Microplastics in Mussels

Microplastics in Mussels
22nd November 2018 alumni


University of Hull research has revealed how the microplastics we are polluting our seas with are entering the food chain and ending up on our plates.


Leading researchers have called for further study of the possible implications of humans ingesting microplastics after a University of Hull study found significant and widespread traces in mussels found in UK waters.


Microplastics and other debris were found in 100 per cent of the mussels sampled from around the UK coast, and those bought in supermarkets, by scientists from the University of Hull and Brunel University London. They collected samples from eight locations around the UK coastline as well as from eight unnamed supermarkets, representing eight different, unnamed brands.


An estimated 8 million tonnes of plastic waste enter the oceans each year. Plastics are being consumed by marine organisms that mistake the waste for food. Mussels feed by filtering seawater through their bodies, ingesting particles such as microplastics and other debris.


For every 100g of mussels consumed, it is estimated that there are approximately 70 pieces of microplastic. More particles were found in the supermarket mussels which had been cooked or frozen than in the freshly caught mussels, according to the research, which was published in the Environmental Pollution Journal.


Professor Jeanette Rotchell of the University of Hull, whose research focuses on the biological effects of environmental contaminants and who led the study, says: “It is becoming increasingly evident that global contamination of the marine environment by microplastic is impacting wildlife, and that its entry into the food chain is providing a pathway for the waste that we dispose of to be returned to us through our diet.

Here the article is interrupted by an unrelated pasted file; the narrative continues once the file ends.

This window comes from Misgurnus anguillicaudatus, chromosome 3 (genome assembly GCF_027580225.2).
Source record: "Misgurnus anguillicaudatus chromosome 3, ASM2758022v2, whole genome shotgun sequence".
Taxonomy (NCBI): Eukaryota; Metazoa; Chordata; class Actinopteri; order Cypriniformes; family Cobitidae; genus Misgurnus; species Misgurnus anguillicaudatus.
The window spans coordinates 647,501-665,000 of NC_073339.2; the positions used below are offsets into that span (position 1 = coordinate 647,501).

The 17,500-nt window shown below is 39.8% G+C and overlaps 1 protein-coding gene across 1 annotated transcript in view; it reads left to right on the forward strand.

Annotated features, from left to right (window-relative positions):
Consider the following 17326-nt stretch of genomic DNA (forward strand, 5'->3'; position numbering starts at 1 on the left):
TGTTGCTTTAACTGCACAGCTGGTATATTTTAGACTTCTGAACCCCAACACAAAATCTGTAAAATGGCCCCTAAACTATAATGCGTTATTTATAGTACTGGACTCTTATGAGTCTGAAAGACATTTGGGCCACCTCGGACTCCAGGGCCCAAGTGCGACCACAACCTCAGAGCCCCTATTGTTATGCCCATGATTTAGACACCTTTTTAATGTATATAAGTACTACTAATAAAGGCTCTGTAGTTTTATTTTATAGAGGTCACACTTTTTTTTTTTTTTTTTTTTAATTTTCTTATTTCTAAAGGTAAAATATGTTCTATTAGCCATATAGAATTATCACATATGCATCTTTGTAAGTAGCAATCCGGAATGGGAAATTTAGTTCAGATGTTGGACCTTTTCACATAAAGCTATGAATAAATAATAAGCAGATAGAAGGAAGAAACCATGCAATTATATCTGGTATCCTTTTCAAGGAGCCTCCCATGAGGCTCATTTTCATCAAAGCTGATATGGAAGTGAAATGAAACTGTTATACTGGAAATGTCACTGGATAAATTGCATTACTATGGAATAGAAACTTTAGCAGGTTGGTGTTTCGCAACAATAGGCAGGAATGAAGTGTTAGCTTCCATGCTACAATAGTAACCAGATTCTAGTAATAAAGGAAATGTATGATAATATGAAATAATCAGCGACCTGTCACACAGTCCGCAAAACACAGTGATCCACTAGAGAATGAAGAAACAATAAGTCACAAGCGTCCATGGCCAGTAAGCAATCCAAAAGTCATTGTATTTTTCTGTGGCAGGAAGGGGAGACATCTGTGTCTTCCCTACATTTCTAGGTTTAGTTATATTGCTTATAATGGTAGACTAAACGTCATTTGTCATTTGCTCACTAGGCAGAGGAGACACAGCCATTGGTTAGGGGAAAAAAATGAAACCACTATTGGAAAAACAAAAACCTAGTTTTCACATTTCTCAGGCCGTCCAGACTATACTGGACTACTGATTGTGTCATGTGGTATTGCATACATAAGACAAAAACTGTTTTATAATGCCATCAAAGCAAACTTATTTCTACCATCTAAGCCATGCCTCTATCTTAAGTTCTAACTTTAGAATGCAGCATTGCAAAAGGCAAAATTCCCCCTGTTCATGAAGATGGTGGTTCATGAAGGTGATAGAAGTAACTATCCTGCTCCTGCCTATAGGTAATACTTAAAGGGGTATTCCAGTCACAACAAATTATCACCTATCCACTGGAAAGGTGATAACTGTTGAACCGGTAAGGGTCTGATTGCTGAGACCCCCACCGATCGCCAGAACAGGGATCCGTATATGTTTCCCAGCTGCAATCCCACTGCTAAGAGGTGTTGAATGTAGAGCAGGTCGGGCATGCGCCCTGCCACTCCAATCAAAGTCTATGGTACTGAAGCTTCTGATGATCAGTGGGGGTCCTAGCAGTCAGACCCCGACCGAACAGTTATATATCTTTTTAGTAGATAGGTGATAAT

“This study provides further evidence of this route of exposure and we now need to understand the possible implications of digesting these very small levels. Continued research will hopefully drive effective human risk assessment. Chances are that these have no implications, but nonetheless, there is not enough data out there to say there is no risk. We still need to do the studies and show that is the case. There is currently regulation on some contaminants in food; in the long term, regulatory solutions to this problem will also be needed.”


Jeanette says although microplastics have been found in samples collected, seafood is only one route of human exposure through our food as microplastics have also been found in other food sources and drinking water. Airborne plastics can also be inhaled. Dr Alan Reynolds, Deputy Director, Experimental Techniques Centre, Brunel University London, says: “‘Blue Planet’ has rightly awoken the public to the devastating effects waste plastics are having on the marine environment. This paper highlights that the problems are close to home. These same polluting microplastics are now coming back to us in the food in our supermarkets.” Jeanette says it is not just microplastics which need to come under the microscope. Of the debris found in mussels, the study showed around 50 per cent was made up of microplastics and 37 per cent of other debris including textiles such as rayon and cotton. She says: “All the conversation is about microplastics, but textiles could also be worth investigation.”


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